Will you come?

Ben NelsonThanks for stopping by today

Let’s join Him today.

Ben

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Many Waters - SoS header

The Shepherd King has been silent in the Song for quite a while. We have not heard His voice in the Song since the middle of chapter two when He was wooing her to come with Him, out into the hills and mountains, out of the cocoon and into ministry, out into the fulfilling of her initial prayer, “Draw me, and we will run.”

Now that He has demonstrated in no uncertain terms His incomparable ability to protect and defend her, and care for her needs, He is going to speak into her life.

So I ask Jesus today, what do you see in me? He steps closer and replies:

How beautiful you are, my darling,
How beautiful you are!
Your eyes are like doves behind your veil;
Your hair is like a flock of goats
That have descended from Mount Gilead.

Your teeth are like a flock of newly shorn ewes
Which have come up from their washing,
All of which bear twins,
And not one among them has lost her young.

Your lips are like a scarlet thread,
And your mouth is lovely.
Your temples are like a slice of a pomegranate
Behind your veil.

Your neck is like the tower of David,
Built with rows of stones
On which are hung a thousand shields,
All the round shields of the mighty men.

Your two breasts are like two fawns,
Twins of a gazelle
Which feed among the lilies.

Song of Songs 4:1-5 NASB

His answer rocks me, because He sees in me, what I can’t even see myself, and more than that, He sees in me the design of my Maker. When Jesus looks at me He sees what I am created for, He sees my potential! He sees how the Father knit me together from various skeins, with strands of talent, and various colors of passions and desires.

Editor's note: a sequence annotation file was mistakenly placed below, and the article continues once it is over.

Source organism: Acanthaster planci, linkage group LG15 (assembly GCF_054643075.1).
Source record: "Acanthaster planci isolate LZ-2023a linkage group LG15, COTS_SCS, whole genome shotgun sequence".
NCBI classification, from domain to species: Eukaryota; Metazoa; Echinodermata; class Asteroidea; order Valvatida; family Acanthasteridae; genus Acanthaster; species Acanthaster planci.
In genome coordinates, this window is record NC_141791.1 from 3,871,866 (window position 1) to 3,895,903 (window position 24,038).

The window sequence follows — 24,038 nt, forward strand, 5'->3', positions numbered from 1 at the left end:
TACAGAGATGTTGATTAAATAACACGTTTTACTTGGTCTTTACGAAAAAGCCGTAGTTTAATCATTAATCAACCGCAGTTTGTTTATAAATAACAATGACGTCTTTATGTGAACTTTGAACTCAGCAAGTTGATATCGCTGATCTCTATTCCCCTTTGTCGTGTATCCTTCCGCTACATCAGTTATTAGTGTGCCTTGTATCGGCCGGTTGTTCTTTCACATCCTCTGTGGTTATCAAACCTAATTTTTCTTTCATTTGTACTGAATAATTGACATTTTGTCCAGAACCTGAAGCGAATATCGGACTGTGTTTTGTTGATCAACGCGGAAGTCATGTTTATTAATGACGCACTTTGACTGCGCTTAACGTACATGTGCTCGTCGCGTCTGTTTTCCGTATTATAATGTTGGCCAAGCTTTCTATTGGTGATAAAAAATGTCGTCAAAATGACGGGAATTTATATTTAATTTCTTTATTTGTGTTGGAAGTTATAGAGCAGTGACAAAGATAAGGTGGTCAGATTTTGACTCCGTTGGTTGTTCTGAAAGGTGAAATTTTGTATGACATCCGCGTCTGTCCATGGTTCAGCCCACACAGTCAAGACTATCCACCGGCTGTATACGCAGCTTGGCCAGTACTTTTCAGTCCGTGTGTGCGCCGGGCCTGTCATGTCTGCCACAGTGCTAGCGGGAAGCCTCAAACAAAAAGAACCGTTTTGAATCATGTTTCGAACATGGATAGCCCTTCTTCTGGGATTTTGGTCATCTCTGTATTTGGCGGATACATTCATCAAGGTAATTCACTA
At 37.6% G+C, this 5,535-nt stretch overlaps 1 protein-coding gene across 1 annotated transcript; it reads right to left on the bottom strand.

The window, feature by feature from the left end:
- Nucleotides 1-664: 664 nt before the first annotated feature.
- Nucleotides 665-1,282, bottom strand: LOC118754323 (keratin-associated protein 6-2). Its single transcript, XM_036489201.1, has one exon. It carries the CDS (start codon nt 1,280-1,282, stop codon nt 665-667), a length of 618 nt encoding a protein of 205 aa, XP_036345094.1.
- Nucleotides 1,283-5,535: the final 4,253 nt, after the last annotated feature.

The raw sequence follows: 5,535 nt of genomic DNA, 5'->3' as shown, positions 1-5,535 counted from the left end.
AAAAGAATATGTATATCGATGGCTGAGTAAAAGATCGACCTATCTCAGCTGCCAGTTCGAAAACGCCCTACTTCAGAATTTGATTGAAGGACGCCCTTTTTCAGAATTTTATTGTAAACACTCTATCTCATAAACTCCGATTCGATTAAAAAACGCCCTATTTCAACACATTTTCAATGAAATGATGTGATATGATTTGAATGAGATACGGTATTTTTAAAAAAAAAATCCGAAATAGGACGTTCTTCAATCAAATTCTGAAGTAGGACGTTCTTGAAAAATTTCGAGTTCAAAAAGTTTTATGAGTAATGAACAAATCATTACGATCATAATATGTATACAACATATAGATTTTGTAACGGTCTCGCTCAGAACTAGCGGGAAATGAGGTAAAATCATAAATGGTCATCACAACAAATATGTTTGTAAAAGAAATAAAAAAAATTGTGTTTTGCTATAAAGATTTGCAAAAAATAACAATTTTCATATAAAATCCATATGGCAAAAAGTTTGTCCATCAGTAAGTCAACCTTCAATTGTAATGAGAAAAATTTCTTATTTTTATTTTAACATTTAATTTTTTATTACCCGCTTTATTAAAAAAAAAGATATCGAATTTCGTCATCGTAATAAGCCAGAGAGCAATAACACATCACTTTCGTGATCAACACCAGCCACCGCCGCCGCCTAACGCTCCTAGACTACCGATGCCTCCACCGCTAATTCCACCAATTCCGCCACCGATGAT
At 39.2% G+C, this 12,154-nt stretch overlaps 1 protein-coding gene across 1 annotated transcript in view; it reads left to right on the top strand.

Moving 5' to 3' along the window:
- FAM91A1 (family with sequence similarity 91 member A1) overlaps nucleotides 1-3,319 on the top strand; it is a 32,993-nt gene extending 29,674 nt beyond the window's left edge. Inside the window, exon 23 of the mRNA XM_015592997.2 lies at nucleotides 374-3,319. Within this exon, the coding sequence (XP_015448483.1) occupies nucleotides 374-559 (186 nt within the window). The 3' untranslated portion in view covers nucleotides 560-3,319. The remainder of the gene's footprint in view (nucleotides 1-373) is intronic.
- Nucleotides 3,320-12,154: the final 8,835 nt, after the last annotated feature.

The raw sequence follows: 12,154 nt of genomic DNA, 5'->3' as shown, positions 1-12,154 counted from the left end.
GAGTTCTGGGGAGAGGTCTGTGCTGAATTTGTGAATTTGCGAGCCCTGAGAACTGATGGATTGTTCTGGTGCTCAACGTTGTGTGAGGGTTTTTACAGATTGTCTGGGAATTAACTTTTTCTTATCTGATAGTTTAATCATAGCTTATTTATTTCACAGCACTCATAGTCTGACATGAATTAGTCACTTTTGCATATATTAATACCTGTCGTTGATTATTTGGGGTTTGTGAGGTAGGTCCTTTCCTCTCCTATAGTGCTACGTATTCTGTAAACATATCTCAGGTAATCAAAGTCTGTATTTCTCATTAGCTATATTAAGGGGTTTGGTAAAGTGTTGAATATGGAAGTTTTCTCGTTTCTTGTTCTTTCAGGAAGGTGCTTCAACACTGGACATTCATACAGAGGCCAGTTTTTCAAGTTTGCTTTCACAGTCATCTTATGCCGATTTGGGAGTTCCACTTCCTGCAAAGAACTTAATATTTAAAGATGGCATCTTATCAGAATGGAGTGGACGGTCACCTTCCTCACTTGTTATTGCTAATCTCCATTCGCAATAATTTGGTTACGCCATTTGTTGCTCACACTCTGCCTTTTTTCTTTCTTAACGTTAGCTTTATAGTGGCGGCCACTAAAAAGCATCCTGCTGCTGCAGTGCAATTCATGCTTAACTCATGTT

He speaks into my life what it can look like. He sees my love for Him and my care for what pleases Him as mature, not as they are today.

So what does He see in me? What does He see in you?

You are beautiful!

We understand that because of the cross of Christ, we have been washed, we are clean. That which was so ugly in us, that which pursued Christ to His horrible death, is gone. Your sin is not what Jesus sees when He looks at you. Your sin is not your defining character trait. Your sin does not even enter into the conversation, when Jesus is describing you.

As Solomon’s Song describes eyes, hair, teeth, lips, mouth temples, neck and breasts, those things that create a vision of great physical beauty, Jesus is looking at seven areas of inner beauty, and draws us to Himself, and to our own potential.

So what does He see in me? What does He see in you?

Dove’s eyes:

What Jesus sees in our eyes is faithfulness. One thing that sets the dove apart from many other birds is it’s monogamy, it mates for life, it is uniquely faithful.

The other aspect of a dove’s eyes that is significant is that that dove has a sort of tunnel vision. It can only focus on one thing, and has virtually no peripheral vision.

So the Lord looks at us, and counts us faithful to Him, to have eyes only for Him. The call to the maiden is to fix your eyes on Jesus.

If you are new to Song of Songs Saturday, you might want to check out the post from earlier this year that goes into much more depth about dove’s eyes here.

Long Flowing Hair:

Aside from bringing attention to her youth and vigor, this reference to her long flowing hair harkens back to the Nasserites of the Old Testament. These men would completely dedicate themselves to the Lord for a period of time. During the time of their vow, they would not cut their hair or shave. They would also stay away from the fruit of the vine, and keep away from anything that could make them unclean. They were considered holy unto the Lord for that season.